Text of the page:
Abu Bakr al-Baghdadi, the leader of the Islamic State, has accomplished something that other terror leaders such as Osama bin Laden and Abu Musab al-Zarqawi never did: He has declared a caliphate.
In February 2004, Baghdadi was detained by American forces in Iraq. However, he was considered a low-level operative and was released in December. Ten years later, the caliphate was declared, and Baghdadi took the name “Caliph Ibrahim” and became the leader — a position that experts say bin Laden could never have attained.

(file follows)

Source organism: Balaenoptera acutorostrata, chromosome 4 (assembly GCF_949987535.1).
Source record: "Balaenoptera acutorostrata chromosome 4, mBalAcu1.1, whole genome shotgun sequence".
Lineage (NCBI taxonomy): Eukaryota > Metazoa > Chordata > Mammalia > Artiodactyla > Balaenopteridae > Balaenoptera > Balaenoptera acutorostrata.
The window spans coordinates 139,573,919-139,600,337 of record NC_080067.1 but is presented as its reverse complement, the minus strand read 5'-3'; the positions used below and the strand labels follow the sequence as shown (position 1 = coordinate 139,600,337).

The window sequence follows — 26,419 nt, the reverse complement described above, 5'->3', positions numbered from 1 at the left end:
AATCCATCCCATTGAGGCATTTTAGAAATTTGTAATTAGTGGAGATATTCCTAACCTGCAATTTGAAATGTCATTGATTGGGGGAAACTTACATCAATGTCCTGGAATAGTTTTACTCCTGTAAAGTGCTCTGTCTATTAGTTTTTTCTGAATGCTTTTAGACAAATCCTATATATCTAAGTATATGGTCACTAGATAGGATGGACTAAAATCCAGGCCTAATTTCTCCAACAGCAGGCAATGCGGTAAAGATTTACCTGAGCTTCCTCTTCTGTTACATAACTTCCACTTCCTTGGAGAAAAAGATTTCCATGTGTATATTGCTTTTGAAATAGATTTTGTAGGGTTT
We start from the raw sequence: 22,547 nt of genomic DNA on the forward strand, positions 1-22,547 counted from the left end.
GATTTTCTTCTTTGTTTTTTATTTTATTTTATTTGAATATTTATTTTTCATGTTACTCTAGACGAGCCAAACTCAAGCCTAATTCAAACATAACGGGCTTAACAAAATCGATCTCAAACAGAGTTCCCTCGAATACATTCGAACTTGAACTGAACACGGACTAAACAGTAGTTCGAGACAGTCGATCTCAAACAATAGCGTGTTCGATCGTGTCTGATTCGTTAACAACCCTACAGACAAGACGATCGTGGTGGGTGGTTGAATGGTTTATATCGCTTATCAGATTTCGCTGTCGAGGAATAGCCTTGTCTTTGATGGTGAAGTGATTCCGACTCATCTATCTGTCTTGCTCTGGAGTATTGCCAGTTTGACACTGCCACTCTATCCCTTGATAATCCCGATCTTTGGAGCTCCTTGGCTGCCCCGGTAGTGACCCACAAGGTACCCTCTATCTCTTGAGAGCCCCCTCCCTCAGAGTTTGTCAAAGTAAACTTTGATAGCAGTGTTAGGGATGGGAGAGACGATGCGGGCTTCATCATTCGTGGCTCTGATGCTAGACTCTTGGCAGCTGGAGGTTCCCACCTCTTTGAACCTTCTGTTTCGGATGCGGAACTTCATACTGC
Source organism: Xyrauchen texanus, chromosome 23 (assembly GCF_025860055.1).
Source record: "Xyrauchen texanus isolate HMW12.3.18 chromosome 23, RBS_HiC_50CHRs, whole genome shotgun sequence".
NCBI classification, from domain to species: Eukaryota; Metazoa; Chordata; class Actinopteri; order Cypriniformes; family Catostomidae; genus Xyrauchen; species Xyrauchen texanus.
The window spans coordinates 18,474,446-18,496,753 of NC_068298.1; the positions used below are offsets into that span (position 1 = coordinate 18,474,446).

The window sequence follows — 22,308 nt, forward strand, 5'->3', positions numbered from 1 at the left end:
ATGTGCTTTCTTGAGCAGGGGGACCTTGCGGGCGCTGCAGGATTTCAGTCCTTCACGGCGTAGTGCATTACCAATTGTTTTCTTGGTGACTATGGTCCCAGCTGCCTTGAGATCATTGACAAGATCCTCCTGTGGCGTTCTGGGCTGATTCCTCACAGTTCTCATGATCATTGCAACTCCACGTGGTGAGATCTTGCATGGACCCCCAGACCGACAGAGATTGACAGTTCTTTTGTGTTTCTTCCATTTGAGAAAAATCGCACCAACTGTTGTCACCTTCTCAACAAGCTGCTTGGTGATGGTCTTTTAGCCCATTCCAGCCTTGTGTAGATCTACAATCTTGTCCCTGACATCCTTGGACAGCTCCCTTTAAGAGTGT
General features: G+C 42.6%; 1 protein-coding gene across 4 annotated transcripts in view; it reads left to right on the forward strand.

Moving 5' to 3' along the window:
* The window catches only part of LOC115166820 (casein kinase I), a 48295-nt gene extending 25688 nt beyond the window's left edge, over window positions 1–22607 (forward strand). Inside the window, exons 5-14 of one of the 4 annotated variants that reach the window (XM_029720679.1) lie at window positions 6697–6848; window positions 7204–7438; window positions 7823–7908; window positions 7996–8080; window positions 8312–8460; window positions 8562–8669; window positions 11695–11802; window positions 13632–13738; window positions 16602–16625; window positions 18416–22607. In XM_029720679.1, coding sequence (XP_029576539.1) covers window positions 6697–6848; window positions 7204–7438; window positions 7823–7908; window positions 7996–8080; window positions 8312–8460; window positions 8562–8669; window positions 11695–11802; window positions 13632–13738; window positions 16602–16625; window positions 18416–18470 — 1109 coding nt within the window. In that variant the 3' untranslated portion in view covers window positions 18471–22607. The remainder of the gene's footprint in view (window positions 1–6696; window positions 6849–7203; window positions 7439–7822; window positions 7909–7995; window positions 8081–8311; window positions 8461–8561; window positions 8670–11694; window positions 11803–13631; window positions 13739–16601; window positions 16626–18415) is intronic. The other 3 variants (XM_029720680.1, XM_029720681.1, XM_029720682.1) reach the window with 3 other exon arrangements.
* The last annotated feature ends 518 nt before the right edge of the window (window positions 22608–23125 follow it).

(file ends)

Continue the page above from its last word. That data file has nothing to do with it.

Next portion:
Sebastian Gorka, chair of Military Theory at Marine Corps University, says it’s important to understand Baghdadi’s lineage.
“The caliph traditionally can only come from the same tribe as Mohammad, the Quraysh Tribe, the Qurayshi. Bin Laden, a Saudi. His father was a Yemeni; Zawahiri, an Egyptian. No Qurayshis,” Gorka said. "Al-Baghdadi has convinced the world, at least the local population, that he is from the same tribe as Mohammad. This means that he’s ticked every box, and he has done what no other jihadi leader has managed to do."
You can learn more about Baghdadi, the Islamic State and the direct threat to the United States by watching For the Record's “ISIS in America” on-demand at TheBlaze.com/tv